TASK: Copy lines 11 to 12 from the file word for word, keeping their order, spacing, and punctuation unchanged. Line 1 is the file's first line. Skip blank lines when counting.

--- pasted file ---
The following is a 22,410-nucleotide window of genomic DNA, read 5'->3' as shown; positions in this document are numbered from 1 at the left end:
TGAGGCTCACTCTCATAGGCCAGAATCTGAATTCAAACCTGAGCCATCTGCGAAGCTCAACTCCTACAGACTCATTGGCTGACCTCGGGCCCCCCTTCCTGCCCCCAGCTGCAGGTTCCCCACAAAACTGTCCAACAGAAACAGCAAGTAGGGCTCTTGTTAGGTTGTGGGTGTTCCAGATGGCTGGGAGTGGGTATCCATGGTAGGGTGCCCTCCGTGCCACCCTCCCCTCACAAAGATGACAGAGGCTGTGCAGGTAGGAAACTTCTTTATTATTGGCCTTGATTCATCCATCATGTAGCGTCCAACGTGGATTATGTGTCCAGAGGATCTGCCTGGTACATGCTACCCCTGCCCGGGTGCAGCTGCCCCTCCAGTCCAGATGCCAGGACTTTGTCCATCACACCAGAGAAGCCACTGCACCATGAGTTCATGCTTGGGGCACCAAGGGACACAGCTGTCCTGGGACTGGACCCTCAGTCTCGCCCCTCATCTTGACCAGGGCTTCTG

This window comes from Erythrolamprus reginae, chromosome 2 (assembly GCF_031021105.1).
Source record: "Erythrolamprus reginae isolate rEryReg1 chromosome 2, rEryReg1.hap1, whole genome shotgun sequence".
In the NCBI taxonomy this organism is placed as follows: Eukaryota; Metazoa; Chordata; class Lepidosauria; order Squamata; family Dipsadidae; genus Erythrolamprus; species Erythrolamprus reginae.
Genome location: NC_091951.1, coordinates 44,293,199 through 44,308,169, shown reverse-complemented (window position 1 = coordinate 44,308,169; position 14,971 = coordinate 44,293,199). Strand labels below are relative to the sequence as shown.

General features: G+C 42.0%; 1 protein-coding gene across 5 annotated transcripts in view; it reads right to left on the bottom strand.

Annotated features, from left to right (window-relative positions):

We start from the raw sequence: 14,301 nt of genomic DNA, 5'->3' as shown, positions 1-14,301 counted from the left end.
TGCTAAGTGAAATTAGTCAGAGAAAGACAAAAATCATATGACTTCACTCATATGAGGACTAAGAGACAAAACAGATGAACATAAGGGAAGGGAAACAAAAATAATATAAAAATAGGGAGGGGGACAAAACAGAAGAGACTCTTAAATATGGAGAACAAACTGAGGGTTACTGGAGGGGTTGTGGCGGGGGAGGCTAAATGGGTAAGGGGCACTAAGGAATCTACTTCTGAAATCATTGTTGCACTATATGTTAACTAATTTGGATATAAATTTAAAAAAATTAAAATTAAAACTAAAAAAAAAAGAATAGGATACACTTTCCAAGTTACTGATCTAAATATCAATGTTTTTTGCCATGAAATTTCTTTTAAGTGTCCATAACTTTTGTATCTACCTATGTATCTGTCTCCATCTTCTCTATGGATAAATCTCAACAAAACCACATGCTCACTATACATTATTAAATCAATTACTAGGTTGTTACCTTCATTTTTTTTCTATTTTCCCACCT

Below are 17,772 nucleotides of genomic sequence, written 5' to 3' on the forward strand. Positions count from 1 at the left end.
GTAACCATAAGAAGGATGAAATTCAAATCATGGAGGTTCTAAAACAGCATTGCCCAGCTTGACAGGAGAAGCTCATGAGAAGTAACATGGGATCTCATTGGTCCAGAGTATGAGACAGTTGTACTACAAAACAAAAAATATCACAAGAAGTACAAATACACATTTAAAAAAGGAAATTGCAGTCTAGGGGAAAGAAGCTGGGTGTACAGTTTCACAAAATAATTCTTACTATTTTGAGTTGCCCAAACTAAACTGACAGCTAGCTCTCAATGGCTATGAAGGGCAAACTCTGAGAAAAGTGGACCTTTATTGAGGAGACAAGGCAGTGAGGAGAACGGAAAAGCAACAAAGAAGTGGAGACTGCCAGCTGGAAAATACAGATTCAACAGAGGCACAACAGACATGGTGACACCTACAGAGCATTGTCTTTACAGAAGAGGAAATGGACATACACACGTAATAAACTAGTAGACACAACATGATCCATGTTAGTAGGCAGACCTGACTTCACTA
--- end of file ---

Below are 17,772 nucleotides of genomic sequence, written 5' to 3' on the forward strand. Positions count from 1 at the left end.
GTAACCATAAGAAGGATGAAATTCAAATCATGGAGGTTCTAAAACAGCATTGCCCAGCTTGACAGGAGAAGCTCATGAGAAGTAACATGGGATCTCATTGGTCCAGAGTATGAGACAGTTGTACTACAAAACAAAAAATATCACAAGAAGTACAAATACACATTTAAAAAAGGAAATTGCAGTCTAGGGGAAAGAAGCTGGGTGTACAGTTTCACAAAATAATTCTTACTATTTTGAGTTGCCCAAACTAAACTGACAGCTAGCTCTCAATGGCTATGAAGGGCAAACTCTGAGAAAAGTGGACCTTTATTGAGGAGACAAGGCAGTGAGGAGAACGGAAAAGCAACAAAGAAGTGGAGACTGCCAGCTGGAAAATACAGATTCAACAGAGGCACAACAGACATGGTGACACCTACAGAGCATTGTCTTTACAGAAGAGGAAATGGACATACACACGTAATAAACTAGTAGACACAACATGATCCATGTTAGTAGGCAGACCTGACTTCACTA